Watering Mars with volcanism
The role of water may not be the ultimate question in the study of the planet Mars, but it is an essential factor in understanding the answer(s). Was Mars once wetter? Warmer? More earth-like? It is a vastly complicated problem, from the amount of water originally present within the planet to the quantities that remain today in such diverse reservoirs as permafrost, hydrated minerals and perhaps even subterranean aquifers of liquid.
Various estimates of the total volume of water on Mars have been based on such factors as the distribution of elements throughout the solar system, studies of certain meteorites believed to have come from Mars, examination of what appear to be water-carved "outflow channels" on the Martian surface and more. Few of these studies, however, says Ronald Greeley of Arizona State University in Tempe, have dealt with the amounts and timing of water released from the planet's interior in the course of its evolution.
Some of the water would have been present since the planet's formation, but much would have formed later on in association with volcanism, the evidence of which is visible in thousands of the photos taken by the two Mars-orbiting Viking spacecraft. Greeley estimates in the June 26 SCIENCE that volcanism could have acconted for the equivalent of a ater layer 46 meters deep over the entire planet. (Previous water estimates, he says, not confined to the role of volcanism, have ranged from 1 meter to 1 kilometer.)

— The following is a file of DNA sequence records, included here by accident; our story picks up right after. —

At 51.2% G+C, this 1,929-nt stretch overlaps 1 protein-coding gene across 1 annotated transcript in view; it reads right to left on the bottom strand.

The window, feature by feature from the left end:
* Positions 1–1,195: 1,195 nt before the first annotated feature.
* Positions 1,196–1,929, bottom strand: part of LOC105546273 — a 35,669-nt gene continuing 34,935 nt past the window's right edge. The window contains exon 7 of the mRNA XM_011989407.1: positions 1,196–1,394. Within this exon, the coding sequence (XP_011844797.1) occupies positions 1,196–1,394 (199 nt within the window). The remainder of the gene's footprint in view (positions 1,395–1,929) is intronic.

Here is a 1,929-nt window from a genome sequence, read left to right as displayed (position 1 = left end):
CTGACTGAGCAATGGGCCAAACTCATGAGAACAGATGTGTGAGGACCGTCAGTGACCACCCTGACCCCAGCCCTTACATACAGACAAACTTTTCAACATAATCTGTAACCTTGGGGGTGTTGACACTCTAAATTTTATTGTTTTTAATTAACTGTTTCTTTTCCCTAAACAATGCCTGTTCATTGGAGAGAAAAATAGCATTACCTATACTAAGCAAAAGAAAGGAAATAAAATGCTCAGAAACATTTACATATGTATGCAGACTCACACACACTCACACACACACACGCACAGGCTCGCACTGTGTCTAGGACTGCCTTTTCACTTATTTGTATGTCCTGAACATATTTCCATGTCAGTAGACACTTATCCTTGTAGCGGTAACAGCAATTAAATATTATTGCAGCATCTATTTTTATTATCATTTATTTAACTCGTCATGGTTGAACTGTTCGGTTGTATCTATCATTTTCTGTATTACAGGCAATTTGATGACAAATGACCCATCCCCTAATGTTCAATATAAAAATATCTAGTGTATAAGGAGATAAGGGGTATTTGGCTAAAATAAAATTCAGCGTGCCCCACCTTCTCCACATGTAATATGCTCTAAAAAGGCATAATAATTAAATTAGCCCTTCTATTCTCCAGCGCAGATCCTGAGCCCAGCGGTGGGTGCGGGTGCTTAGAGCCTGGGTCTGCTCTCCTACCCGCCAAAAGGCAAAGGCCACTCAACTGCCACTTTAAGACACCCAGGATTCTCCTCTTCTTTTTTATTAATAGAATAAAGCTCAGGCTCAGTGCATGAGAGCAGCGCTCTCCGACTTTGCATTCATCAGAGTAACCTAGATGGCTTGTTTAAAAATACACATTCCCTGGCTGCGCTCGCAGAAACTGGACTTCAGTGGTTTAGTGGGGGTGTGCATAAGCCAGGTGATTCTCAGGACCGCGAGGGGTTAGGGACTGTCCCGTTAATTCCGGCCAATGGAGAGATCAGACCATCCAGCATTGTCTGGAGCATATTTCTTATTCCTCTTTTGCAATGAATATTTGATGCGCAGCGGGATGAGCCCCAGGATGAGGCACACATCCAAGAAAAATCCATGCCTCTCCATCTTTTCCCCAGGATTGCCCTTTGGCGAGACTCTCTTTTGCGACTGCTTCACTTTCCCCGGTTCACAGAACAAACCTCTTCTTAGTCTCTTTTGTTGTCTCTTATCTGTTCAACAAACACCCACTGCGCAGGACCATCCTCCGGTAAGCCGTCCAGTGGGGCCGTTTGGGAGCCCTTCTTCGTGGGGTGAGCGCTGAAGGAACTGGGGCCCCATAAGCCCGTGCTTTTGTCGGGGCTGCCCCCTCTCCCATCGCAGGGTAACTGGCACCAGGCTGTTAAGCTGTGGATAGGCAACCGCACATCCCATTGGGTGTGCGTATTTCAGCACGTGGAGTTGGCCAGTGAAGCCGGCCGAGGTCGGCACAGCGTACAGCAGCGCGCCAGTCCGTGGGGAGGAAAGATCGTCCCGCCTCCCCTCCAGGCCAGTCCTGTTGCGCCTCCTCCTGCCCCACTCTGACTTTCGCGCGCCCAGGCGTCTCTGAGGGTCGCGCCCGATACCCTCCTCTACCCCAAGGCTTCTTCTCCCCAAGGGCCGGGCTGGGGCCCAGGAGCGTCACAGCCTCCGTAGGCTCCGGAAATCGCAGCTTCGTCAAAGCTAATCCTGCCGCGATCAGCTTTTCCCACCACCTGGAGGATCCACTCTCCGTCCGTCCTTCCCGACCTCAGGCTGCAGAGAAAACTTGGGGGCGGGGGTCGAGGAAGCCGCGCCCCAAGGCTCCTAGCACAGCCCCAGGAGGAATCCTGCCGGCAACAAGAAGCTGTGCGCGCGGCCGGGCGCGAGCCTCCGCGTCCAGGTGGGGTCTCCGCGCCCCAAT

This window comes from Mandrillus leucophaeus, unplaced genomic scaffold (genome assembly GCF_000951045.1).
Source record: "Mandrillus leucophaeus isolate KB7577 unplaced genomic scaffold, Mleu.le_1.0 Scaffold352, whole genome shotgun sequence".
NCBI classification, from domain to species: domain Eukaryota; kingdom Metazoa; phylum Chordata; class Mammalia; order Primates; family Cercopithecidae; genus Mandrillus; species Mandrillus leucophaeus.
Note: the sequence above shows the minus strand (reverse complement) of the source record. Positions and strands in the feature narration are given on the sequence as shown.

In 1979, he and a colleague concluded from the Viking photos that volcanism has "resurfaced" more than 41 percent of the Martian surface, by their best estimate, and that the total could be as high as 64 percent (SN:11/10/79, p.329). Recently prepared global geologic maps based on the Viking data, says Greeley, still indicate that materials apparently of volcanic origin cover more than half the surface.
Constructing a panorama of Martian water history from such a finding, however, is a formidable task. …